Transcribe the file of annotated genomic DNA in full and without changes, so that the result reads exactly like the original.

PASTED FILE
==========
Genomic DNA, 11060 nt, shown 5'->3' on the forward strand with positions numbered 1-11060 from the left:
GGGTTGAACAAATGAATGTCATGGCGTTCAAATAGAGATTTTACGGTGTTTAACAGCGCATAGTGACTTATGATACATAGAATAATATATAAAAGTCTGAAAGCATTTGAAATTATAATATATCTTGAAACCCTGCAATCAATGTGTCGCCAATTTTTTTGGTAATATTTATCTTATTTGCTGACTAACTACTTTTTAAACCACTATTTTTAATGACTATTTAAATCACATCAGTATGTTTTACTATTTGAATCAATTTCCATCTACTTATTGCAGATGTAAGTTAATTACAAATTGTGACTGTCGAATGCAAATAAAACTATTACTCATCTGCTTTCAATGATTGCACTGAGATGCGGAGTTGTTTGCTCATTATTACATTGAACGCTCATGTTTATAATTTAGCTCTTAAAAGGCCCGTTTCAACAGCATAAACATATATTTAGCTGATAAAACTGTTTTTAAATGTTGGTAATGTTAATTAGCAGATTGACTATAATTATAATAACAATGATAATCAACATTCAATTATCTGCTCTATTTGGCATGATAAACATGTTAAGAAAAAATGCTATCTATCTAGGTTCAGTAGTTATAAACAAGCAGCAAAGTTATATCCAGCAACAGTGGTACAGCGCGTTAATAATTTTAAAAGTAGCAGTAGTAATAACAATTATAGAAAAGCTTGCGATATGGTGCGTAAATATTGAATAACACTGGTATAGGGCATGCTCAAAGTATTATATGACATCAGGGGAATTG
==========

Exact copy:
Genomic DNA, 11060 nt, shown 5'->3' on the forward strand with positions numbered 1-11060 from the left:
GGGTTGAACAAATGAATGTCATGGCGTTCAAATAGAGATTTTACGGTGTTTAACAGCGCATAGTGACTTATGATACATAGAATAATATATAAAAGTCTGAAAGCATTTGAAATTATAATATATCTTGAAACCCTGCAATCAATGTGTCGCCAATTTTTTTGGTAATATTTATCTTATTTGCTGACTAACTACTTTTTAAACCACTATTTTTAATGACTATTTAAATCACATCAGTATGTTTTACTATTTGAATCAATTTCCATCTACTTATTGCAGATGTAAGTTAATTACAAATTGTGACTGTCGAATGCAAATAAAACTATTACTCATCTGCTTTCAATGATTGCACTGAGATGCGGAGTTGTTTGCTCATTATTACATTGAACGCTCATGTTTATAATTTAGCTCTTAAAAGGCCCGTTTCAACAGCATAAACATATATTTAGCTGATAAAACTGTTTTTAAATGTTGGTAATGTTAATTAGCAGATTGACTATAATTATAATAACAATGATAATCAACATTCAATTATCTGCTCTATTTGGCATGATAAACATGTTAAGAAAAAATGCTATCTATCTAGGTTCAGTAGTTATAAACAAGCAGCAAAGTTATATCCAGCAACAGTGGTACAGCGCGTTAATAATTTTAAAAGTAGCAGTAGTAATAACAATTATAGAAAAGCTTGCGATATGGTGCGTAAATATTGAATAACACTGGTATAGGGCATGCTCAAAGTATTATATGACATCAGGGGAATTG